P.E. Central Lesson Plan: Tumbling Dice
Basic skills in weight transfer (animal walks, cartwheels, etc.); rolling (forward, log, egg, etc.); and balancing on different number of body parts.
Purpose of Activity:
This activity serves as a culminating activity in which students can perform the skills they've learned in a challenging way.
Suggested Grade Level:
Enough die for small groups of 3-4 students each; posterboard
; and tape to make the die; tumbling mats
Description of Idea
Use posterboard to make the six sides of each die. Draw, use pictures, and/or write the various challenges on each of the sides; use tape to tape the cube together.
Explain to students how one person in the group will roll the dice; each group member then gets to demonstrate how they meet the challenge. This is repeated until each student has had a chance to roll the die. If different die have different challenges, groups may decide to "change in" their die for a new one.
Possible ideas for challenges on the different die include:
Transfer weight-any type; any type of roll; balance on 2 body parts; roll again; your choice; travel on four body parts.
Forward roll; cartwheel; backward roll; crab walk; frog jump; roll again. (Use only for groups for which you know each student can perform each skill correctly)
Log roll; balance on 3 body parts; travel using hands and feet; roll again; repeat the last challenge; jump and make a wide shape.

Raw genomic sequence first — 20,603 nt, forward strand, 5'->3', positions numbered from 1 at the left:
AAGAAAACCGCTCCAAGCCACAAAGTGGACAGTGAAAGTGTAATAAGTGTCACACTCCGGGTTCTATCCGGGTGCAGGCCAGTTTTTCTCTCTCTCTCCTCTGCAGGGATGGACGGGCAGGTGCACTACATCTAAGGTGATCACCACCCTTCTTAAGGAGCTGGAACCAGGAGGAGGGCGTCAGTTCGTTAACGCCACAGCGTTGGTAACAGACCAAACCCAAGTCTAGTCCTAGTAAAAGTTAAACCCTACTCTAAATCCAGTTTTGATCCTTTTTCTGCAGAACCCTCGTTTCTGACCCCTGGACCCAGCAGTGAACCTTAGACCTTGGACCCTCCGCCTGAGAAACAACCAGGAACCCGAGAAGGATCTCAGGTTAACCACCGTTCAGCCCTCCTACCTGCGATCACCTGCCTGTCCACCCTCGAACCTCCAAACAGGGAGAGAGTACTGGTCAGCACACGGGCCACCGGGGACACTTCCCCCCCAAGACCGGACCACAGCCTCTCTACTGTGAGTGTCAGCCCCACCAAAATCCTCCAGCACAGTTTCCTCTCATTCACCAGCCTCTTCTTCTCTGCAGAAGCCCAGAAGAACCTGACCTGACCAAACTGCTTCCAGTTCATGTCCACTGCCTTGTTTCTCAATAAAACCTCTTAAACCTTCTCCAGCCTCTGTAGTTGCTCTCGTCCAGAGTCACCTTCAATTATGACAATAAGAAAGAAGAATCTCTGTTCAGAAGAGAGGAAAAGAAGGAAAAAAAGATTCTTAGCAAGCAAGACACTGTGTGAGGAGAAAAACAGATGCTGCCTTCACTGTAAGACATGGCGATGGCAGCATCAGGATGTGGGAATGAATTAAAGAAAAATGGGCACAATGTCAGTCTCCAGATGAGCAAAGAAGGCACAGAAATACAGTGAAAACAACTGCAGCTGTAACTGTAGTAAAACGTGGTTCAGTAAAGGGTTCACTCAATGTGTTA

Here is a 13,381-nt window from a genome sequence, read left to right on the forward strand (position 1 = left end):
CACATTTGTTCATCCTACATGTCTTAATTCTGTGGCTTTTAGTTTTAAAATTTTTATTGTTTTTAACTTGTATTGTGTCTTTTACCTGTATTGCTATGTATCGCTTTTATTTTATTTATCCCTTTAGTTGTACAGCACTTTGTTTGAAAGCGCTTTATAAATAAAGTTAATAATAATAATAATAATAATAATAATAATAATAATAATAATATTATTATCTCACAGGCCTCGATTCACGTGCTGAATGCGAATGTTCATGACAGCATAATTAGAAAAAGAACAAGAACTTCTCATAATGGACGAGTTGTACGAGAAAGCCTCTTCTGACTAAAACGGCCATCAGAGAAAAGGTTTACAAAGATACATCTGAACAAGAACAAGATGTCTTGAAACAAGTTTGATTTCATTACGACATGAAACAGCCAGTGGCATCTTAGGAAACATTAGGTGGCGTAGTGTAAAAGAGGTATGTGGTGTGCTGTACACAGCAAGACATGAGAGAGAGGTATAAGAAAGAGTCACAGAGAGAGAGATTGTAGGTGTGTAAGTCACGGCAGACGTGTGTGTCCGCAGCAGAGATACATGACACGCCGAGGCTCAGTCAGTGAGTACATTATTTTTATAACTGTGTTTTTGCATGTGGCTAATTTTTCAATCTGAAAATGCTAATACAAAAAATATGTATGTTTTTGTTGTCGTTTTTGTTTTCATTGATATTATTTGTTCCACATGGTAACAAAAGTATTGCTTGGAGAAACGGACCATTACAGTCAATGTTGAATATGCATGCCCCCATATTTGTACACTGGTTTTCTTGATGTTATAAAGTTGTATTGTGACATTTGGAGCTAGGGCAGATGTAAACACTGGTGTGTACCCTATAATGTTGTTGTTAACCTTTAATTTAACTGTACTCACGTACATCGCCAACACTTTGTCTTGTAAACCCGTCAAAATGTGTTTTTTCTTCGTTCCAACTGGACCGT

For an added extension for older students, you can have students take each of the challenges on their dice and make them into a sequence; each student performs the sequence in the same order. Students can be challenged to create "smooth transitions" between each movement.
Again, be sure to use dice which give "exact" challenges (e.g., "forward roll" only to those groups who you know can do them. Otherwise, give those groups die which have more "open-ended" challenges.
You can have one student in the class roll the die, and all students in the class then perform the challenge. This takes only one die.
Use different color markers to create different "levels" of die.
"Green" die, for example, are easiest; "blue" is medium; "red" is the most difficult skill level.
This idea could be used as an "assessment station"; the challenge rolled is what they need to demonstrate. The use of a large mat for students to perform the skills at the same time can help save time.
who teaches at Graham Elementary School
in Graham , WA .
Posted on PEC: 6/10/2001.
This lesson plan was provided courtesy of P.E. Central (www.pecentral.org).
Products for This Lesson: